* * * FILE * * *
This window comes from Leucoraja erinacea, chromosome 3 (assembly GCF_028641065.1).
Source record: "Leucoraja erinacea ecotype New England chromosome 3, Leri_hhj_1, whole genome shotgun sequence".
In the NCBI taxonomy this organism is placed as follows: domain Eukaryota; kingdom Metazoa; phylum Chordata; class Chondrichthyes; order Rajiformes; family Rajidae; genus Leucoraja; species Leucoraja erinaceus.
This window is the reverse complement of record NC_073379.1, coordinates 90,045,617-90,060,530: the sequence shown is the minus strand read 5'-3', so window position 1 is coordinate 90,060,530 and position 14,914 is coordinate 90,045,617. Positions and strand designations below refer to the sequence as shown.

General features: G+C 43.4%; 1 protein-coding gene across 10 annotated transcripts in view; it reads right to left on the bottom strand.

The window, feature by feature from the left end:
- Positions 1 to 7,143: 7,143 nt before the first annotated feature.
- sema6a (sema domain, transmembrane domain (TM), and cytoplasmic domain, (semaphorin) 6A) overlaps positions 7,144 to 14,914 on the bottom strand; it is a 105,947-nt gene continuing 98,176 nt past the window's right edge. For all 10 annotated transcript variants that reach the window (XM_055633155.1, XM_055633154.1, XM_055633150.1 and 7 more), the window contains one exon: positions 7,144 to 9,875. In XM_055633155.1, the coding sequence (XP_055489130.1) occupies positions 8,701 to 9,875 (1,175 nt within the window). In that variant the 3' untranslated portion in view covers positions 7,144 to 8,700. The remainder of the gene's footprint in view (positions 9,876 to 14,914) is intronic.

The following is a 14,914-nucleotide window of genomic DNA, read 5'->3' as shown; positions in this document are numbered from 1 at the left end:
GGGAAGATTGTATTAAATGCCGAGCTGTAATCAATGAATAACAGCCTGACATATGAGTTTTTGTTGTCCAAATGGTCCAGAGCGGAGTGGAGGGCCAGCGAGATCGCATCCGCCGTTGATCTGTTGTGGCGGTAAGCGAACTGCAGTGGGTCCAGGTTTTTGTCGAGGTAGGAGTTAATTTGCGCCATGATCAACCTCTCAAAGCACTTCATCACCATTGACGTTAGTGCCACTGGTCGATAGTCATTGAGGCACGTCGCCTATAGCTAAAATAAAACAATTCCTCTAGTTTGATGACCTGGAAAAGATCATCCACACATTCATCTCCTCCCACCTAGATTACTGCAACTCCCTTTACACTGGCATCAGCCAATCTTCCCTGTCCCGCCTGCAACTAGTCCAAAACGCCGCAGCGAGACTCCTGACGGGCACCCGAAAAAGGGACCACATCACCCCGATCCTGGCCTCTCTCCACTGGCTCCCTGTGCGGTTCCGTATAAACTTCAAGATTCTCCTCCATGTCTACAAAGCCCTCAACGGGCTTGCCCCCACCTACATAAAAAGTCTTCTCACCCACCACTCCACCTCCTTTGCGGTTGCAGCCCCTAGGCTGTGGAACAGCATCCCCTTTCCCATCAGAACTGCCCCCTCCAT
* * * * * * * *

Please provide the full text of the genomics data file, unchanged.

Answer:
This window comes from Leucoraja erinacea, chromosome 3 (assembly GCF_028641065.1).
Source record: "Leucoraja erinacea ecotype New England chromosome 3, Leri_hhj_1, whole genome shotgun sequence".
In the NCBI taxonomy this organism is placed as follows: domain Eukaryota; kingdom Metazoa; phylum Chordata; class Chondrichthyes; order Rajiformes; family Rajidae; genus Leucoraja; species Leucoraja erinaceus.
This window is the reverse complement of record NC_073379.1, coordinates 90,045,617-90,060,530: the sequence shown is the minus strand read 5'-3', so window position 1 is coordinate 90,060,530 and position 14,914 is coordinate 90,045,617. Positions and strand designations below refer to the sequence as shown.

General features: G+C 43.4%; 1 protein-coding gene across 10 annotated transcripts in view; it reads right to left on the bottom strand.

The window, feature by feature from the left end:
- Positions 1 to 7,143: 7,143 nt before the first annotated feature.
- sema6a (sema domain, transmembrane domain (TM), and cytoplasmic domain, (semaphorin) 6A) overlaps positions 7,144 to 14,914 on the bottom strand; it is a 105,947-nt gene continuing 98,176 nt past the window's right edge. For all 10 annotated transcript variants that reach the window (XM_055633155.1, XM_055633154.1, XM_055633150.1 and 7 more), the window contains one exon: positions 7,144 to 9,875. In XM_055633155.1, the coding sequence (XP_055489130.1) occupies positions 8,701 to 9,875 (1,175 nt within the window). In that variant the 3' untranslated portion in view covers positions 7,144 to 8,700. The remainder of the gene's footprint in view (positions 9,876 to 14,914) is intronic.

The following is a 14,914-nucleotide window of genomic DNA, read 5'->3' as shown; positions in this document are numbered from 1 at the left end:
GGGAAGATTGTATTAAATGCCGAGCTGTAATCAATGAATAACAGCCTGACATATGAGTTTTTGTTGTCCAAATGGTCCAGAGCGGAGTGGAGGGCCAGCGAGATCGCATCCGCCGTTGATCTGTTGTGGCGGTAAGCGAACTGCAGTGGGTCCAGGTTTTTGTCGAGGTAGGAGTTAATTTGCGCCATGATCAACCTCTCAAAGCACTTCATCACCATTGACGTTAGTGCCACTGGTCGATAGTCATTGAGGCACGTCGCCTATAGCTAAAATAAAACAATTCCTCTAGTTTGATGACCTGGAAAAGATCATCCACACATTCATCTCCTCCCACCTAGATTACTGCAACTCCCTTTACACTGGCATCAGCCAATCTTCCCTGTCCCGCCTGCAACTAGTCCAAAACGCCGCAGCGAGACTCCTGACGGGCACCCGAAAAAGGGACCACATCACCCCGATCCTGGCCTCTCTCCACTGGCTCCCTGTGCGGTTCCGTATAAACTTCAAGATTCTCCTCCATGTCTACAAAGCCCTCAACGGGCTTGCCCCCACCTACATAAAAAGTCTTCTCACCCACCACTCCACCTCCTTTGCGGTTGCAGCCCCTAGGCTGTGGAACAGCATCCCCTTTCCCATCAGAACTGCCCCCTCCAT